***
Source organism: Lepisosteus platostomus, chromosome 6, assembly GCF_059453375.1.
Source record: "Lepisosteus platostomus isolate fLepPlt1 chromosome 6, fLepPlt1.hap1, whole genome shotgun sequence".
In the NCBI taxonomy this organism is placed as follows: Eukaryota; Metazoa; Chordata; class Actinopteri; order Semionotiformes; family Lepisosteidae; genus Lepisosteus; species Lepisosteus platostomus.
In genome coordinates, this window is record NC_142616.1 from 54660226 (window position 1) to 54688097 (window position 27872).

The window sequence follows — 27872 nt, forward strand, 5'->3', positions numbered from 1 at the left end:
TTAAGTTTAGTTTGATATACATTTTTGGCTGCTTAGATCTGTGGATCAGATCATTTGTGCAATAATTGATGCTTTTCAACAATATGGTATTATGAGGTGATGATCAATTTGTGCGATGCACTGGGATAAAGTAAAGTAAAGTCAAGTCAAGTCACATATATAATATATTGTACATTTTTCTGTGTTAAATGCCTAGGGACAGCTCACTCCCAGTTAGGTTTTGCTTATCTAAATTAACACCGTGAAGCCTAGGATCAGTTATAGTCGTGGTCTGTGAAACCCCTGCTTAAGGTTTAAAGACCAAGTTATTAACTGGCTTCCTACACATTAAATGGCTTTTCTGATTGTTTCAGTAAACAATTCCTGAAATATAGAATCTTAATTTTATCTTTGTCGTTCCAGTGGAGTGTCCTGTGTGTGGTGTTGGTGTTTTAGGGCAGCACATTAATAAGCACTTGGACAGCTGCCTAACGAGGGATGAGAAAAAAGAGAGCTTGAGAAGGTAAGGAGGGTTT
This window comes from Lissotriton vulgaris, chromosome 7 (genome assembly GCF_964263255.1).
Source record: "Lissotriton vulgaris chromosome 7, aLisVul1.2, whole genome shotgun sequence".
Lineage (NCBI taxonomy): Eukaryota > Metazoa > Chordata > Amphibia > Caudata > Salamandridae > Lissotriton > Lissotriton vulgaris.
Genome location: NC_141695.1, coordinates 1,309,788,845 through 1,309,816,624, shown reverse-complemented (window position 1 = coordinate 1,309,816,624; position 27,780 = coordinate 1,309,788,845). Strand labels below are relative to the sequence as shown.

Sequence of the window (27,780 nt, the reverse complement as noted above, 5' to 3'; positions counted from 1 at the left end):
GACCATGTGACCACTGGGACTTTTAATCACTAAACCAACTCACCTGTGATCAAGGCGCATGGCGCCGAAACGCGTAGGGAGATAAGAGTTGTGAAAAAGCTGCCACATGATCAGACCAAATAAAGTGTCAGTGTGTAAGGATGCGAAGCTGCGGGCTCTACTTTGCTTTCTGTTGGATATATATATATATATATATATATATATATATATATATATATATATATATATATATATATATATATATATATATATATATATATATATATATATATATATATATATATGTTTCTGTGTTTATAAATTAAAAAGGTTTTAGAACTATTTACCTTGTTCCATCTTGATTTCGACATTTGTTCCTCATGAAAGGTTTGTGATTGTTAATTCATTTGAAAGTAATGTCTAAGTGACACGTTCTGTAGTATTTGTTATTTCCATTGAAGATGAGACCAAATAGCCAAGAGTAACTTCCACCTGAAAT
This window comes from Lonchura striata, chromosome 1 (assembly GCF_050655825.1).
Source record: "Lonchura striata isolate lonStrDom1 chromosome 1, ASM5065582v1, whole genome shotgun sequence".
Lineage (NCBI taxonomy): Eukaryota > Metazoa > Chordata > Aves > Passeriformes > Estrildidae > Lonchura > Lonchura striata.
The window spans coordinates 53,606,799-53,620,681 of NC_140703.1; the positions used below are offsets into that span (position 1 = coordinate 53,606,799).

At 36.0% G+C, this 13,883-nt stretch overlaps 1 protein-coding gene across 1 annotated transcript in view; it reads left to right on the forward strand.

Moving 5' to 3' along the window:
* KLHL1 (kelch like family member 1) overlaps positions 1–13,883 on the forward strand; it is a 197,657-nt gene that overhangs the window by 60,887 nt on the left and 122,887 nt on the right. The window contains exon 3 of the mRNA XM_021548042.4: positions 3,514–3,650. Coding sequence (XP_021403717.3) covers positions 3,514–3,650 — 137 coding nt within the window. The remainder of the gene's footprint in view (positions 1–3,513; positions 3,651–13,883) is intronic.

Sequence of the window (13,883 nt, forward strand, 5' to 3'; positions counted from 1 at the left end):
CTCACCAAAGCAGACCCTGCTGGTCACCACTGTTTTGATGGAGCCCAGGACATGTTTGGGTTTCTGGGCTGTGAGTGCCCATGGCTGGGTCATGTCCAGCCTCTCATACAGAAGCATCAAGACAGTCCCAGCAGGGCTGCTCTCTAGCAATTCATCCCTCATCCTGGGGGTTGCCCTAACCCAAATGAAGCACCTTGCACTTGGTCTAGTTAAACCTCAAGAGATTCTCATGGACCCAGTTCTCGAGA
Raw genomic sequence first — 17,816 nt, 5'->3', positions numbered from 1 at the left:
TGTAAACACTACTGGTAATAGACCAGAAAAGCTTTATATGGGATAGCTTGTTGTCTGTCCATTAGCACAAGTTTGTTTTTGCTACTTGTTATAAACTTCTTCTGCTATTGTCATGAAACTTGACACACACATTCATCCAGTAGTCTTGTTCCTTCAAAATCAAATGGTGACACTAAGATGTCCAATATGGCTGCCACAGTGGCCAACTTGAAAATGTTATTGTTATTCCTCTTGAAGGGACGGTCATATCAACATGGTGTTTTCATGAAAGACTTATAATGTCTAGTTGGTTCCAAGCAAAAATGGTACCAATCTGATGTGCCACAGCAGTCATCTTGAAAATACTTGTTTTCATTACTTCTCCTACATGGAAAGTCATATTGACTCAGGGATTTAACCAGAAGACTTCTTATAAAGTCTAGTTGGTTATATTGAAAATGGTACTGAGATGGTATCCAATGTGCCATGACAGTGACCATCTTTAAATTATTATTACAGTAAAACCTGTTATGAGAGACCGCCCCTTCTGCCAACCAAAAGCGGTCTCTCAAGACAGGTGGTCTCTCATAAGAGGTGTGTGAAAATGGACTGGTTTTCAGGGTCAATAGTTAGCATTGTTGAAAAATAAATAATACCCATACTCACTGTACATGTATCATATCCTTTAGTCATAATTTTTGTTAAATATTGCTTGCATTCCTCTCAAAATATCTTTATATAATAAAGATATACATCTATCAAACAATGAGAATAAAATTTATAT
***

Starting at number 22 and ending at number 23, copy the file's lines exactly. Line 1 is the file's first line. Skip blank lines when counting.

Raw genomic sequence first — 17,816 nt, 5'->3', positions numbered from 1 at the left:
TGTAAACACTACTGGTAATAGACCAGAAAAGCTTTATATGGGATAGCTTGTTGTCTGTCCATTAGCACAAGTTTGTTTTTGCTACTTGTTATAAACTTCTTCTGCTATTGTCATGAAACTTGACACACACATTCATCCAGTAGTCTTGTTCCTTCAAAATCAAATGGTGACACTAAGATGTCCAATATGGCTGCCACAGTGGCCAACTTGAAAATGTTATTGTTATTCCTCTTGAAGGGACGGTCATATCAACATGGTGTTTTCATGAAAGACTTATAATGTCTAGTTGGTTCCAAGCAAAAATGGTACCAATCTGATGTGCCACAGCAGTCATCTTGAAAATACTTGTTTTCATTACTTCTCCTACATGGAAAGTCATATTGACTCAGGGATTTAACCAGAAGACTTCTTATAAAGTCTAGTTGGTTATATTGAAAATGGTACTGAGATGGTATCCAATGTGCCATGACAGTGACCATCTTTAAATTATTATTACAGTAAAACCTGTTATGAGAGACCGCCCCTTCTGCCAACCAAAAGCGGTCTCTCAAGACAGGTGGTCTCTCATAAGAGGTGTGTGAAAATGGACTGGTTTTCAGGGTCAATAGTTAGCATTGTTGAAAAATAAATAATACCCATACTCACTGTACATGTATCATATCCTTTAGTCATAATTTTTGTTAAATATTGCTTGCATTCCTCTCAAAATATCTTTATATAATAAAGATATACATCTATCAAACAATGAGAATAAAATTTATAT